Chinese Shar-Pei Coat Color DNA Study
an update and information page for the owners of Chinese Shar-Pei who have contributed DNA brushes to the study
This webpage was first mounted in 2005 and last updated on April 13, 2013 by Sheila Schmutz
We are grateful to Jerry Doka for coordinating the samples, photos, consent forms, etc. for this study conducted on behalf of the DNA Committee of the Chinese Shar-Pei Club of America (CSPCA). This study was funded by the contributors of the samples.
The package of 23 DNA brushes arrived in Saskatoon at our lab on March 2, 2005. On March 20, the DNA was extracted from the brushes. This collection represents a wide variety of coat colors. Noses of various colors also occur. Some dogs have facial masks and other do not. The masks are black or gray or brown.
Call names that were provided have been used, not the registered names of the dogs. Generic information has been posted on this site. Specific information was emailed to the owner of a specific dog. We have begun DNA testing but it will likely take a couple of months before we complete the testing and analyze the results.
Terminology Differs for several terms used in regards to color occurring amongst Shar-Pei owners and many other dog people and geneticists. This is often true in specific breeds to some extent but it is a bit more important in Shar-Pei. When Shar-Pei people say "no pigment" they usually mean that the dog has a pink nose (please see the section on nose pigmentation below). When they say the dog is "dilute", they are again referring to the nose pigmentaion primarily, not the coat color. Any nose other than black is considered dilute. This can lead to misunderstandings and misinterpretation about DNA tests for coat color and web pages and articles about coat color if these were not written specifically for a Shar-Pei audience.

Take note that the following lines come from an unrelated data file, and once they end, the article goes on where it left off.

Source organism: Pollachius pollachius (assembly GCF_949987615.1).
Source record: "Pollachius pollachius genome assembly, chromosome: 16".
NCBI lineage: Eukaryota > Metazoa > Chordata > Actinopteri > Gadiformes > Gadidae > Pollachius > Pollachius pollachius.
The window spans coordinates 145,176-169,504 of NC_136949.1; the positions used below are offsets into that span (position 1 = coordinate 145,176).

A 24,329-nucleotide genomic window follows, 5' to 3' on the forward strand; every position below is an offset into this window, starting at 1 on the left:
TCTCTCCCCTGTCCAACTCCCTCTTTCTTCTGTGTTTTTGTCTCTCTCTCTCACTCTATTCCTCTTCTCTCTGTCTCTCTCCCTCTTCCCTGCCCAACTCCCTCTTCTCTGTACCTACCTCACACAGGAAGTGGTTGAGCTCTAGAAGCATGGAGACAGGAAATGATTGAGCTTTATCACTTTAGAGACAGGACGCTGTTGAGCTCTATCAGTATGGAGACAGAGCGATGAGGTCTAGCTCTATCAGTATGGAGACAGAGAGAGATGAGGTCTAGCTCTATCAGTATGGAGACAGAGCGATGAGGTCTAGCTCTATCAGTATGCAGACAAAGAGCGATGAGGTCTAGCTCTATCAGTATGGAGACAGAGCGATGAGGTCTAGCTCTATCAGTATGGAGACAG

There are two genetic mechanisms by which dogs can be reddish in coat color. The first one is inherited as a recessive, "e/e" at the E locus, which is the MC1R gene. This is the yellow of Labrador Retrievers and also the red of Irish Setters so the shade can vary tremendously. "e/e" dogs are "clear red" without a single black hair or even whisker. Mulan, the pup at the top is an example of such a dog.
The other form of red is "fawn red", called "sable" in a few breeds of dogs such as Shetland Sheep Dogs. This fawn red is caused by the dominant allele "ay" at the agouti or A locus. This form of red also occurs in Shar-Pei and is typically called fawn. Some dogs have black whiskers or some black hairs intermingled in their coat, but not all with this genotype have black hairs.
Houston on the left is an example of a "e/e" clear red dog and Connor on the right is an example of a "ay/-" fawn red dog who is "E/E". Note that the depth of red pigment in their hair is not necessarily different between "e/e" "clear red" dogs and "ay/-" dogs. The depth of pigmentation or dilution thereof is caused by another gene or genes, such as C or D.
Facial masks in Shar-Pei are a bit different than in many other breeds. As in Chows, a black tongue is a typical feature. Likewise, dark skin pigmentation around the muzzle is typical in many pups. This skin could have any of the eumelanin pigments however: black, brown or gray. Geneticists do not know which gene causes either the black tongue or the eumelanin pigmented skin on the muzzle yet.
"Melanistic Mask" which is caused by the EM allele means there are eumelanin pigmented hairs on the muzzle. EM is the top dominant allele at the E locus. In other words, EM > E > e in its effect on phenotype in the Shar-Pei.
Sometimes these black/brown/gray hairs extend well up the face and onto the ears in some breeds, but in Shar-Pei the Mask seems to include only the muzzle area. Therefore it can be difficult from photos to see the difference between a dark muzzle that is dark skin showing through the hairs and one that is eumelanin hairs on the muzzle. Shady, below left, has a Melanistic Mask of gray hairs on his muzzle. On the other hand, Banger, below right, has black skin under cream hairs on his muzzle.